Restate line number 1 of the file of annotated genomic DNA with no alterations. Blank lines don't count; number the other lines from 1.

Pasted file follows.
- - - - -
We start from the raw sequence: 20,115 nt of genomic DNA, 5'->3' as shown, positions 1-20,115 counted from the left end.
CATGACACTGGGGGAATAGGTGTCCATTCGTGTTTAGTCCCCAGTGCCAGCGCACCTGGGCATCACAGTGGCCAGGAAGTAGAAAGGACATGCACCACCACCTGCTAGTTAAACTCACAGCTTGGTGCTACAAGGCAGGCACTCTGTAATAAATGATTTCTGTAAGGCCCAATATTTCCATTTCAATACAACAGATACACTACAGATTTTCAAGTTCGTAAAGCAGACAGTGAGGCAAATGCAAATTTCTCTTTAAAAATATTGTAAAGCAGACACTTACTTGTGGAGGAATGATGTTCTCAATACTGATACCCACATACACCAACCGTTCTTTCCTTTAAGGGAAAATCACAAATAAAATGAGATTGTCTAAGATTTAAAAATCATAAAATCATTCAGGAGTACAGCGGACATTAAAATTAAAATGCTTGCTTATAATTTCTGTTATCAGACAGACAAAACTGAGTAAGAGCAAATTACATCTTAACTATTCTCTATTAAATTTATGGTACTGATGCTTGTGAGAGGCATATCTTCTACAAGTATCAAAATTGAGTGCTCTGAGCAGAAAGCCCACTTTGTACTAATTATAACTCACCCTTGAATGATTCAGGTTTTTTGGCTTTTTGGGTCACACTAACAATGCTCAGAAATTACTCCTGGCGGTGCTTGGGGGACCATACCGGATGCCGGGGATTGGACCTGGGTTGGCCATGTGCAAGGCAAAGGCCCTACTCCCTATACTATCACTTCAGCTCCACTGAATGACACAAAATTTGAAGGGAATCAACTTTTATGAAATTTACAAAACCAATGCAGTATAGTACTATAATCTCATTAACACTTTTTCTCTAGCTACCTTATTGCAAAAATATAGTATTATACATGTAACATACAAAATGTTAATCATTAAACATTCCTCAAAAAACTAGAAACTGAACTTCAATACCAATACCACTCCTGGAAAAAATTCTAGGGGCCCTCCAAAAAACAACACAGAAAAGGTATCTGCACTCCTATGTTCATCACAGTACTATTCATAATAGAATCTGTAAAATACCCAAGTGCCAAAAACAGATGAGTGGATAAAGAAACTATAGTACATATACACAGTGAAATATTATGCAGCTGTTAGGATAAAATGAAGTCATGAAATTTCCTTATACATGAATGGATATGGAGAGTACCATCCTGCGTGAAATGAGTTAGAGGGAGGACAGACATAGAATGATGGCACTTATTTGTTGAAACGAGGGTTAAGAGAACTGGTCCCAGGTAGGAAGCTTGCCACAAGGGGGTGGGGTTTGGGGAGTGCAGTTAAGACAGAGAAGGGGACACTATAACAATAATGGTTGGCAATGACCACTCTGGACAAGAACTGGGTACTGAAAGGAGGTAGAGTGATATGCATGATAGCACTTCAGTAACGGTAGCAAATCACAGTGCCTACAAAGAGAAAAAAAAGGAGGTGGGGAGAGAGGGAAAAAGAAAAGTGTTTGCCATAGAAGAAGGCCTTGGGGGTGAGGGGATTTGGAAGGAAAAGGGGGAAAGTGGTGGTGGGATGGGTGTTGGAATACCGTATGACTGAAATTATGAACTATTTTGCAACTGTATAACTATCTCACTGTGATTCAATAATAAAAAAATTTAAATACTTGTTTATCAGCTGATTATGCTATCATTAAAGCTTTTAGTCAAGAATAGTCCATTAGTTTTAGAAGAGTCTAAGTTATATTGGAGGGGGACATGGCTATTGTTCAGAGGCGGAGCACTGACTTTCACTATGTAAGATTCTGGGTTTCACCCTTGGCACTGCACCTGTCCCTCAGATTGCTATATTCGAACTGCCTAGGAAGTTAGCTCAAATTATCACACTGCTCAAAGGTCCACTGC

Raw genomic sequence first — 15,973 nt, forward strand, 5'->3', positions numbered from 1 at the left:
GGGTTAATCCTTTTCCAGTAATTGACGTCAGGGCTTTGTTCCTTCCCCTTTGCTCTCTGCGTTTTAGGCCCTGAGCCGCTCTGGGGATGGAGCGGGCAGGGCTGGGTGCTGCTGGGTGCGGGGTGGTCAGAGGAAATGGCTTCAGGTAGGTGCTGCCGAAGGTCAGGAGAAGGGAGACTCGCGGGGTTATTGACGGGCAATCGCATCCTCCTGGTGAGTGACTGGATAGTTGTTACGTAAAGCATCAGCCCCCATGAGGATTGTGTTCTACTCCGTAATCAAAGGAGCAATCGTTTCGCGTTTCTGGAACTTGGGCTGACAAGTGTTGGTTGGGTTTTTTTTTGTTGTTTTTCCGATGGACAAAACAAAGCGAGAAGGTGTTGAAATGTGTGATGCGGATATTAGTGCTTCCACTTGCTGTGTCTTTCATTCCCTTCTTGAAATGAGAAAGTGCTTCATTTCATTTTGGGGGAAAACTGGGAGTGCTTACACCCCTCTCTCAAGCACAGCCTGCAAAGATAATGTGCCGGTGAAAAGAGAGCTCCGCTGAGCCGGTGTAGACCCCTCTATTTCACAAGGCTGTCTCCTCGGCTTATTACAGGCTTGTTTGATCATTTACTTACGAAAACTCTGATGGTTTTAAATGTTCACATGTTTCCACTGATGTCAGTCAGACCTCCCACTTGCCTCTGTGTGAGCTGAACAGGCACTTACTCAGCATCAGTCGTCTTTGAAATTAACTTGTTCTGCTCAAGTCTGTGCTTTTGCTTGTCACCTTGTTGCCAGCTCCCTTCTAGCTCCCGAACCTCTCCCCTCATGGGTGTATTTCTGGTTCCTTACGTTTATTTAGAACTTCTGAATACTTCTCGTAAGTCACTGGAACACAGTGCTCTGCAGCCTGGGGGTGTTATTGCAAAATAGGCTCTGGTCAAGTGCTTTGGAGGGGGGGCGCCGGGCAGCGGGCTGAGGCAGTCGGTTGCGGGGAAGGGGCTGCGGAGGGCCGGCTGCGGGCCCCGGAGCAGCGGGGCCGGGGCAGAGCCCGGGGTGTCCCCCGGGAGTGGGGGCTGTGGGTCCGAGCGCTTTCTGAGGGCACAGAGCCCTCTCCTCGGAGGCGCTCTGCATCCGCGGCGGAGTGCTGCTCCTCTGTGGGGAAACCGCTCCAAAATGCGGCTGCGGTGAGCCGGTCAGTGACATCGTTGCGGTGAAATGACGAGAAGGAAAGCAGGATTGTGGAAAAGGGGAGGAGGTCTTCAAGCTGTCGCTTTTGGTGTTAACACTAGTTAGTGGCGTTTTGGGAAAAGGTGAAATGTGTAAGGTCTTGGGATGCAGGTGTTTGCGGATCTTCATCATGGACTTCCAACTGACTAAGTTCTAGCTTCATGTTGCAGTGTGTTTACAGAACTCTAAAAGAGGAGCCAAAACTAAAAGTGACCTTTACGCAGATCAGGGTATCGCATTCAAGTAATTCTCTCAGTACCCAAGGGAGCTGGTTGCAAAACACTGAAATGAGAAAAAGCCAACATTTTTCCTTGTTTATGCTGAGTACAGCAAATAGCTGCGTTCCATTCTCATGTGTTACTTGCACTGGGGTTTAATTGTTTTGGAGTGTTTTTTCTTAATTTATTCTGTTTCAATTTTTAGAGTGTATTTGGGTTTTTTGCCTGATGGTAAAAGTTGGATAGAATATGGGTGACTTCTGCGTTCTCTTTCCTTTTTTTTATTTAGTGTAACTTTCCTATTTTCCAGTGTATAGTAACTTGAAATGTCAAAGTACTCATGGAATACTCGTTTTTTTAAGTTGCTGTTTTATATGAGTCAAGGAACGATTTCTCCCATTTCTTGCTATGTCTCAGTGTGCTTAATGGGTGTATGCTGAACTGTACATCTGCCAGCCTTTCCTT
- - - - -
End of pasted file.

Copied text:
We start from the raw sequence: 20,115 nt of genomic DNA, 5'->3' as shown, positions 1-20,115 counted from the left end.